Offense in Progressive Satire: Why #CancelColbert Is Misguided


Sam Goldman
Staff Writer
Illustration by Amanda Excell, Staff Illustrator

Few comedians today are as reliably apt at satire as Stephen Colbert. Over the past couple weeks, however, considerable outrage has been directed at Colbert for a segment on “The Colbert Report” in which he satirizes NFL owner Dan Snyder’s Washington Redskins Original Americans Foundation—a presumed attempt by Snyder to soften his image given his unwavering support for his team’s racist name. Colbert’s intent was to highlight how ignorant and insensitive Snyder is by introducing his own fictional organization—the “Ching-Chong Ding-Dong Foundation for Sensitivity to Orientals or Whatever.” When Comedy Central, without Colbert’s permission, published an out-of-context tweet under his name that included the satirical foundation, the hashtag #CancelColbert spread like wildfire throughout Twitter and parts of the news media.

Oxford Dictionary defines satire as “the use of humor, irony, exaggeration, or ridicule to expose and criticize people’s stupidity or vices, particularly in the context of contemporary politics and other topical issues.” Anyone at all familiar with the show understands that Colbert’s segment kept true to this definition. Despite well over 1,000 episodes of incisive, spot-on satire, the sudden negative reaction that was summed up in the hashtag demands the full termination of the show based on an out-of-context tweet promoting three minutes of controversial material. The primary argument, expressed by the main reaction’s founder, activist Suey Park, is that Colbert is effectively perpetuating offensive stereotypes and the notion that Asian people are an acceptable butt to jokes.

While he does use an offensive name, the simple perpetuation of which would clearly be objectionable, Colbert, in fact, uses it for deeper, constructive purposes that leave the #CancelColbert argument rather one-dimensional. As any Colbert fan and, indeed, anyone familiar with sarcasm, can tell, the controversial segment was meant to broaden people’s awareness of the stupidity of racial insensitivity as promoted by Dan Snyder. By introducing a more blatantly insensitive foundation and then drawing parallels, Colbert demonstrated how deplorable more subtle racial insensitivity like Snyder’s is, which can ultimately promote a more respectful and conscientious society. Rather than trying to take advantage of what many misguided opponents perceive as a green light to joke indiscriminately about race, he was bringing awareness and the potential for constructive dialogue to a widespread issue that is often unfairly brushed aside in American society.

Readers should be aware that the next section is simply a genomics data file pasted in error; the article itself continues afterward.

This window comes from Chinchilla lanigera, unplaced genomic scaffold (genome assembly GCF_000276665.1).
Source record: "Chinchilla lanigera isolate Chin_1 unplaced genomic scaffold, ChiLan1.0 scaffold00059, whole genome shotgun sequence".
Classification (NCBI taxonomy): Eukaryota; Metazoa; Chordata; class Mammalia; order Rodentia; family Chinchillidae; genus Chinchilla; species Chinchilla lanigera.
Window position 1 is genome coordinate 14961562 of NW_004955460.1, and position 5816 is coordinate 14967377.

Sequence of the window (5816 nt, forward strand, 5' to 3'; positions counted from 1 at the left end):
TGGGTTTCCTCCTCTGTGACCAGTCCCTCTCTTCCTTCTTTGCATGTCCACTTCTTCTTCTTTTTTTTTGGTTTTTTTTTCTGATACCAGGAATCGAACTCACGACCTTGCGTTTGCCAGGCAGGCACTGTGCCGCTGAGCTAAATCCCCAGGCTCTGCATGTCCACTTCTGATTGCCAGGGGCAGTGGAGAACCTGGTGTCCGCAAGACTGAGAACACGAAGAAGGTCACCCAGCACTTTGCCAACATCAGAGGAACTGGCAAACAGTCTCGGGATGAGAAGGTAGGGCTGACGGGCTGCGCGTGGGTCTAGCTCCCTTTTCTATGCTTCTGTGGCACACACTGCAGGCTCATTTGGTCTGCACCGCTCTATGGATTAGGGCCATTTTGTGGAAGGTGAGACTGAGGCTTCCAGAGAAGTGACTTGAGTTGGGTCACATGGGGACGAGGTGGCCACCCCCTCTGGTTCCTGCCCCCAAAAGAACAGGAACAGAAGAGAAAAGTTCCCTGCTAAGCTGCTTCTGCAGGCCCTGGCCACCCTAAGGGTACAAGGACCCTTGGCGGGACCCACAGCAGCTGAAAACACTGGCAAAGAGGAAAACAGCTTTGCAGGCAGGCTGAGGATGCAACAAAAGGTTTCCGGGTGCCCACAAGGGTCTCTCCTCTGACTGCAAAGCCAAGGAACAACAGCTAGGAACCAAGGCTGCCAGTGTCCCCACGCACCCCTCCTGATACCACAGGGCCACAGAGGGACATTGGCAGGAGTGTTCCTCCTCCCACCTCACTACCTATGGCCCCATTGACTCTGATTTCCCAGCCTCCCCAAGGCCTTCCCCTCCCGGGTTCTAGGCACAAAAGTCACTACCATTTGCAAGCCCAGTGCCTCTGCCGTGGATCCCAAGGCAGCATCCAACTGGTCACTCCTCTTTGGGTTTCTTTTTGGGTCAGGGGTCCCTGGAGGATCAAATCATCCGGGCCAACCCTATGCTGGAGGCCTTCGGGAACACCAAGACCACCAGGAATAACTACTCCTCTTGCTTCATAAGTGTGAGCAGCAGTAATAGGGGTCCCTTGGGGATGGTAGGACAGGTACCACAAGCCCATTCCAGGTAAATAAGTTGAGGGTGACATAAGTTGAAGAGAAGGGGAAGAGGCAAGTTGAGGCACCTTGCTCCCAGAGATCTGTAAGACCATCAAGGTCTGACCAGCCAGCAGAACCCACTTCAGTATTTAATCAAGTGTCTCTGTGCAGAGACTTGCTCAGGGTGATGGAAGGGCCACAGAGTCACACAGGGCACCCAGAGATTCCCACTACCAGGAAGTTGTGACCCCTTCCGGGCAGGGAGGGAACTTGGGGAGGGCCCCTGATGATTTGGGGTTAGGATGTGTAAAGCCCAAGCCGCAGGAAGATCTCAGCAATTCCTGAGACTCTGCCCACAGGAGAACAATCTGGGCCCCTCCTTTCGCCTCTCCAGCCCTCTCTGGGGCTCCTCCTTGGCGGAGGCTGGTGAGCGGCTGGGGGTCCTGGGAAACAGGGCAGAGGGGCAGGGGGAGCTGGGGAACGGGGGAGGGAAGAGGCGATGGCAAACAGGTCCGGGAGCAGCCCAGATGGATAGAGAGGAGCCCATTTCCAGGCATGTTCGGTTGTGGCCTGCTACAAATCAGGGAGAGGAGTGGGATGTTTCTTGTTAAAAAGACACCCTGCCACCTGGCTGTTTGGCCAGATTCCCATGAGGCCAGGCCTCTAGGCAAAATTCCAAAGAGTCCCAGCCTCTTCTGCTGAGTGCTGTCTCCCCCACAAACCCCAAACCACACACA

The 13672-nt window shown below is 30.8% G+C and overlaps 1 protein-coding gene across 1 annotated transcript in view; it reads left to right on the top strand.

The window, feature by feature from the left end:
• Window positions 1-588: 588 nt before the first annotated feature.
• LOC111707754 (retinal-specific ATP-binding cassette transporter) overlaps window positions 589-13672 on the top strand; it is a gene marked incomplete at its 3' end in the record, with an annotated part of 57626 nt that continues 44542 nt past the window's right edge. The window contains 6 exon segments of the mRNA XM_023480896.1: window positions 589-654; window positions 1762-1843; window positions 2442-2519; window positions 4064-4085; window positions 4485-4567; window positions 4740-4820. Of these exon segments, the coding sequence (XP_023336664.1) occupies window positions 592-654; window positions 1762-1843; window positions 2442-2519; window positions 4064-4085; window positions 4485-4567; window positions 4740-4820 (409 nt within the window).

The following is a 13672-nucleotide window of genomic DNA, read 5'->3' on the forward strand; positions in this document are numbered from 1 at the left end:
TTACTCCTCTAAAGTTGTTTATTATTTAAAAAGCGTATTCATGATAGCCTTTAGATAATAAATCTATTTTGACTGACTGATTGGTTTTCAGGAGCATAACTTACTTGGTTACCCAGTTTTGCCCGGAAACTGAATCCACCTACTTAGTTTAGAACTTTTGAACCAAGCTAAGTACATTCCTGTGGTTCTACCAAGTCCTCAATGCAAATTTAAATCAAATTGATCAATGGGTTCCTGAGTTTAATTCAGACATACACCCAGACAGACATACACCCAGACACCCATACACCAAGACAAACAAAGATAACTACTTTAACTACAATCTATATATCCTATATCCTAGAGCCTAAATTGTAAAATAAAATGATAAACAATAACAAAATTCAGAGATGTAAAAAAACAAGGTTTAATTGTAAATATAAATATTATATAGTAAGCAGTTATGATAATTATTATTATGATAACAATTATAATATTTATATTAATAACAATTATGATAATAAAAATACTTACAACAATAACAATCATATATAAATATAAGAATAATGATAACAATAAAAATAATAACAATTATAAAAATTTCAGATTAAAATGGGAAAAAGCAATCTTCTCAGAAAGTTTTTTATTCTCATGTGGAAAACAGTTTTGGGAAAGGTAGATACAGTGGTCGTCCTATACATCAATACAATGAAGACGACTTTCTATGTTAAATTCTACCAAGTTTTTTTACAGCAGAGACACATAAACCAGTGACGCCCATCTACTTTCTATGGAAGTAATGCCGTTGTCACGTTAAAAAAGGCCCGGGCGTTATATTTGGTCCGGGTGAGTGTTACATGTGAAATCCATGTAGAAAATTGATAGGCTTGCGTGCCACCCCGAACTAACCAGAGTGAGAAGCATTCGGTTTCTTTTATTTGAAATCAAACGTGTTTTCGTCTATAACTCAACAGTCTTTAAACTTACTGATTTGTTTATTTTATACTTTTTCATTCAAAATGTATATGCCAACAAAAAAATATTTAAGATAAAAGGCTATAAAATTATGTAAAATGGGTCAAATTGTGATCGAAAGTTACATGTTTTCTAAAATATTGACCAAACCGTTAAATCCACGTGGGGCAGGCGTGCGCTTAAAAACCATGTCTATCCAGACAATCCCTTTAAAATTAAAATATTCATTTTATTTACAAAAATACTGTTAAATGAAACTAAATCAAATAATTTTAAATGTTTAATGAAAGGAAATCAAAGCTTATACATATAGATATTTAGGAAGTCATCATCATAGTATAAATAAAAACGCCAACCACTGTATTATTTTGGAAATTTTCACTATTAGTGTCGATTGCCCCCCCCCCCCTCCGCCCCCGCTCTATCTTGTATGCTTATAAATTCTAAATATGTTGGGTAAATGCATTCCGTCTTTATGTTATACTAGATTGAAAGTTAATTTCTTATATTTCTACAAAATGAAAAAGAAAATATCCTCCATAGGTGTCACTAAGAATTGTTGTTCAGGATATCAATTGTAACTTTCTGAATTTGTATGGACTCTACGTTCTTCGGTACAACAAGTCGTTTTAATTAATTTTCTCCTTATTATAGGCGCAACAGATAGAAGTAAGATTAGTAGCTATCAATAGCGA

For satirists like Stephen Colbert to get their progressive messages through, viewers must inevitably see potentially offensive material. But for those who understand the nature and value of satire–including the show’s more youthful, educated target audience–there should be no concern about further internalizing and promoting insensitive stereotypes. For these people, the offending name is not in and of itself funny, but the way it helps take Snyder and show his asininity by extending his work to a more extreme level. Without some sort of objectionable component in his segment, Colbert would not have been able to draw the parallels that illustrated his point so well; satirizing any particularly touchy subject inevitably involves pushing the limits of acceptability a bit further in order to make clear the point the satire’s trying to make.

For many people, the satire contained within shows like “The Colbert Report” and “The Daily Show” are the only methods of exposing and demonstrating the importance of these kinds of issues. Simply being told that issues are important and directly stating why they matter do not always drive the point home as emphatically as seeing the objectionable practices satirized, especially when one cannot relate well with what’s being lampooned. This allows satire to reach out intellectually to a greater audience and in turn promote–consciously or subconsciously–a more tolerant and progressive society. People may also be more receptive to opening their minds more when able to do so in this kind of casual environment as opposed to being candidly told.

Though he can sometimes wade pretty close to the boundaries of decency, we should appreciate, rather than object to, Stephen Colbert’s efforts to beneficially change our collective and individual mindsets. As the heart of “The Colbert Report” and “The Daily Show”’s target audience, college students should remain receptive and analytical to the satirical messages we’re presented with and apply the constructive messages to our own lives.